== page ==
Authorities in Belgium have made over 100 arrests of right-wing, anti-Islam and anti-racist protestors in the Molenbeek neighborhood of Brussels following tense confrontations on Saturday, as reported by Euronews.
A white Audi car, thought to be driven by right-wing protesters, was filmed running down a Muslim woman in the street, as reported by Press TV. [Update: the drivers of the car have been reported as Molenbeek residents Redouane D. and Mohamed B. Both are thought to have taken turns driving during Saturday’s incident, Redouane before the collision with the victim, and Mohamed after. Reports indicate that both drugs and alcohol may have been a factor, according to La Libre.]
Molenbeek has become notorious for being the home community of the organizers of the March 22 Brussels airport and metro attacks, as reported by RT. On concerns of follow-up acts of terrorism and angry demonstrations staged last weekend, protests were banned in Molenbeek on Saturday by the Brussels regional administration. Water cannons were reported to have been used by authorities to clear streets during previous protests.
Despite the ban on protests, a group said to number “up to 400” right-wing demonstrators, described as being members of “football fan groups” descended on Molenbeek on Saturday to voice their displeasure with the residents of the neighborhood, reported to be comprised of large number of Muslims.
“Considering what happened here last Sunday,” a Molenbeek resident on hand to show support with the anti-racists was quoted, “with extreme right-wing people and the police, we thought it would be important to be here to denounce this. Especially after all that happened, we should not fall into hatred, not give into terror, and not give into fascists on the streets.”
Shouting “This is our country!” and holding banners, the uproar caused by the right-wing protesters caused Molenbeek shopkeepers to close up for the day. They were later met by local residents, described as being of “North African” origin, reportedly shouting, “Let’s kill the Nazis.” Two of the right-wingers were said to have later been found carrying Molotov cocktails.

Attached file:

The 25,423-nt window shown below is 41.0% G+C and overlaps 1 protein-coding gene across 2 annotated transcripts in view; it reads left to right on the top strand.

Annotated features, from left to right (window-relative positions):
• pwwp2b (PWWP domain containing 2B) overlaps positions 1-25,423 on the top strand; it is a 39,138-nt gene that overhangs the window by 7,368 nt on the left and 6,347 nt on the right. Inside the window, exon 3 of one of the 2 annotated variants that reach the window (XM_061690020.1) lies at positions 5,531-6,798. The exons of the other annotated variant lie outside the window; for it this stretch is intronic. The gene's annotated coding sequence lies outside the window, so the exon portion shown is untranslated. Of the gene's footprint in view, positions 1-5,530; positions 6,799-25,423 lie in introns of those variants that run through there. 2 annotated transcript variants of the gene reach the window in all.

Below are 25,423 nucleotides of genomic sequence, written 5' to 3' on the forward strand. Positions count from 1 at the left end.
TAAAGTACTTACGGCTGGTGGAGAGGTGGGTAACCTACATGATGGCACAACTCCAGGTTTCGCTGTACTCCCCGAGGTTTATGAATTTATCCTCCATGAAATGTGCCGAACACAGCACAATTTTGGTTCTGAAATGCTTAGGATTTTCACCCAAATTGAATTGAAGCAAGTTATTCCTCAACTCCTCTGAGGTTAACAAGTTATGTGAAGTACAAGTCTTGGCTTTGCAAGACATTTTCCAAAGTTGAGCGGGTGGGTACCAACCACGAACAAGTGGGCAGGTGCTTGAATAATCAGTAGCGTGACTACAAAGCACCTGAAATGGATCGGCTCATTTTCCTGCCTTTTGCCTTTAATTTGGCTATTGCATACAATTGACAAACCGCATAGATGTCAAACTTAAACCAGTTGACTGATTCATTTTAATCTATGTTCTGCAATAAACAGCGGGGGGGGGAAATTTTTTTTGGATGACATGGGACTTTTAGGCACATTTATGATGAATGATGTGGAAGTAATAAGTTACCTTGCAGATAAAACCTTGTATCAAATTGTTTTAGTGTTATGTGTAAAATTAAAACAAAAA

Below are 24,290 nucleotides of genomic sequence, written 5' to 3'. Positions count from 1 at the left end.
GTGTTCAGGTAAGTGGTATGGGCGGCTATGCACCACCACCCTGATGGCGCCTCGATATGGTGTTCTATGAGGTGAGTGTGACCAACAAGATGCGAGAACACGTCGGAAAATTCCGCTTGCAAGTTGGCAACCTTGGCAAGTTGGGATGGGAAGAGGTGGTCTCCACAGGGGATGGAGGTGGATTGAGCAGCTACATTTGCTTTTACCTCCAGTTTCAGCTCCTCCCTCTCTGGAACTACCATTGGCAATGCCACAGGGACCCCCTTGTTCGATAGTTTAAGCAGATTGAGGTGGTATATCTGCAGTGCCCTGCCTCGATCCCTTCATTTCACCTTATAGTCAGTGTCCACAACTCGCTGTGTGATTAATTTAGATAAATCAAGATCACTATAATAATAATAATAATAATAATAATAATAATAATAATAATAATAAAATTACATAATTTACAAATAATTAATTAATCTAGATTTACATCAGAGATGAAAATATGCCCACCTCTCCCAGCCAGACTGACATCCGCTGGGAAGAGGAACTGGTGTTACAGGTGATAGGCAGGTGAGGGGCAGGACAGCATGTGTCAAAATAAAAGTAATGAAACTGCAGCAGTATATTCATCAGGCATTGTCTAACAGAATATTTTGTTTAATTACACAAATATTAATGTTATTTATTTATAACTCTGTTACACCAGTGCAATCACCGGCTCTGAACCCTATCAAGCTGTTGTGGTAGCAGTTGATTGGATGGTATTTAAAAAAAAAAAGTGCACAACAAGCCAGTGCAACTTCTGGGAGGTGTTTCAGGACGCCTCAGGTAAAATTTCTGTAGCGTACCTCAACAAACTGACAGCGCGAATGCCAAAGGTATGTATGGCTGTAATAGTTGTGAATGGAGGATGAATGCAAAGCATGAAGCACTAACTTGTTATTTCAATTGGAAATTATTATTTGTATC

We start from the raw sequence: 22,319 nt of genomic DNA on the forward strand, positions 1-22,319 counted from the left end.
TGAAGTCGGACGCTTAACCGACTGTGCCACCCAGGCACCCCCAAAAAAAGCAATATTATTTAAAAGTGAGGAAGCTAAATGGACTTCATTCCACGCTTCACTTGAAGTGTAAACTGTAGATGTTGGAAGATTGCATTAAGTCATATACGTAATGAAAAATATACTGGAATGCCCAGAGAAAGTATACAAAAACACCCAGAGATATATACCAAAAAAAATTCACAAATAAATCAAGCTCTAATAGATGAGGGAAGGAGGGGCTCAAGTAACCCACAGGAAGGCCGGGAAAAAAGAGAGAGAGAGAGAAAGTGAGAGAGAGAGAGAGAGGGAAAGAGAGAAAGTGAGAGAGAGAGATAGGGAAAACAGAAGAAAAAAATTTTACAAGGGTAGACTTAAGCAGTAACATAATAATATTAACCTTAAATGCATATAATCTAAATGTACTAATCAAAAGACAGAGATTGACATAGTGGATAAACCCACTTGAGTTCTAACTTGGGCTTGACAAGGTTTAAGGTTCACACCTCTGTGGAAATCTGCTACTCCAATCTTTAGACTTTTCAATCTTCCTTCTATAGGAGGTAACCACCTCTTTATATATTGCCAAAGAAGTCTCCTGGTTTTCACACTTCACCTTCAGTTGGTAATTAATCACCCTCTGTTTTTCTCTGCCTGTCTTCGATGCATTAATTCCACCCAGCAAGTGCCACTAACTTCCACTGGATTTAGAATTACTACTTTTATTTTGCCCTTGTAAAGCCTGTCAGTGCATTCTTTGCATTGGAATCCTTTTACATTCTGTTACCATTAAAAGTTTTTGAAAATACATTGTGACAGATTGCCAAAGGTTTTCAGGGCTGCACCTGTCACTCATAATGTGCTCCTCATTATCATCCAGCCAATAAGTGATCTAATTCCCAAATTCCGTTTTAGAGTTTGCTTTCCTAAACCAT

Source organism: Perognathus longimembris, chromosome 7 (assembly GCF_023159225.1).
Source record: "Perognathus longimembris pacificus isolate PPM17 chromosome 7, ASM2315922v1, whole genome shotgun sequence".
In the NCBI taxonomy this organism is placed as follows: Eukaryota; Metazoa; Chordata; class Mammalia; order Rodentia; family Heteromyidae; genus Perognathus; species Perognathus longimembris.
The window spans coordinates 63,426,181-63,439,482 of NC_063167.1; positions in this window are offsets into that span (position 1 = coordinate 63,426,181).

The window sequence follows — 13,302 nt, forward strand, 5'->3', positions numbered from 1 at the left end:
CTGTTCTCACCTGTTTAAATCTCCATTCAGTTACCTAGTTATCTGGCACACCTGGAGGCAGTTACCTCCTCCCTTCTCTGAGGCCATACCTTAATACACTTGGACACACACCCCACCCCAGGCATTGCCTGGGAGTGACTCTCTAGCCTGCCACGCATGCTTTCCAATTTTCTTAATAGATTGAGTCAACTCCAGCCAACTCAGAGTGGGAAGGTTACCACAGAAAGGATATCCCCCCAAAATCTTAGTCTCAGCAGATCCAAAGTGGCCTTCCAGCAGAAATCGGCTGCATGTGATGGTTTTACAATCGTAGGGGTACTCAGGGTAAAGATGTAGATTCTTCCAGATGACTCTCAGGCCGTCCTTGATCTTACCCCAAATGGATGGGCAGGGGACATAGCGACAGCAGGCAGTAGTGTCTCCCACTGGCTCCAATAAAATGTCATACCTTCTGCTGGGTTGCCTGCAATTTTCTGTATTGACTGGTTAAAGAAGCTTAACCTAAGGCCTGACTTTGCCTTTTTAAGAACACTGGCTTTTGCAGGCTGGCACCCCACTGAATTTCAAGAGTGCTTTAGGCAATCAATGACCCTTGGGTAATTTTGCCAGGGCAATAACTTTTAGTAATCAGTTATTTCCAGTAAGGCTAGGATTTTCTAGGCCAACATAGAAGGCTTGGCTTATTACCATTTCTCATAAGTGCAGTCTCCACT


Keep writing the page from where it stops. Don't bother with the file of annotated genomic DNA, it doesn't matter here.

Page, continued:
Over 200 police officers wearing riot gear were said to have to respond to the Molenbeek protests, in riot vans, on horseback, and with a helicopter offering support from above. The majority of those arrested were reported to have been released before nightfall on Saturday, with only about 20 being held by police overnight.
At one point during the riots, a white Audi, thought to be driven by right-wingers [Update: the drivers of the car have been confirmed as local residents driving under the influence], was driven toward a “police cordon,” causing several officers to draw their weapons and aim at the vehicle. The car then drove quickly away, where it hit a woman wearing a hijab. She can be seen first being lifted onto the hood of the car in available footage, and then falling to the ground, appearing to be driven over by the car’s front right tire, as the horrified shrieks of onlookers can be heard.
The woman was reported to have sustained “injuries” but to have remained conscious through the ordeal and to have been released from a hospital after receiving treatment on Saturday.
Separate from Saturday’s demonstrations in Molenbeek, a group of anti-Islam protesters gathered at the Bourse square, located in the center of Brussels. Several dozen anti-fascist demonstrators were forcibly removed after gathering in “condemnation” of the right-wingers who had protested in the square earlier in the day.
This morning, the first passenger flight took off from the Brussels’ airports since the March 22 bombing attacks, as reported by the Belfast Telegraph. The Islamic State has claimed responsibility for the bombings, which claimed the lives of 32 — 16 at the airport and 16 on a subway train — and left 270 others injured.
This first flight to depart from Brussels was scheduled to land in Faro, Portugal. Two other flights are expected to leave from the Belgian city today: one to Athens, Greece, and another to Turin, Italy. The airport is expected to be operating at 20 percent of its capacity again by Monday, equating to the processing of 800 passengers per hour.
Security was reported to remain high at the airport, with authorities performing spot checks on cars outside the facility and travelers’ identifications and luggage being screened before being permitted entry into terminals.
[Photo by AP Photo/Olivier Matthys]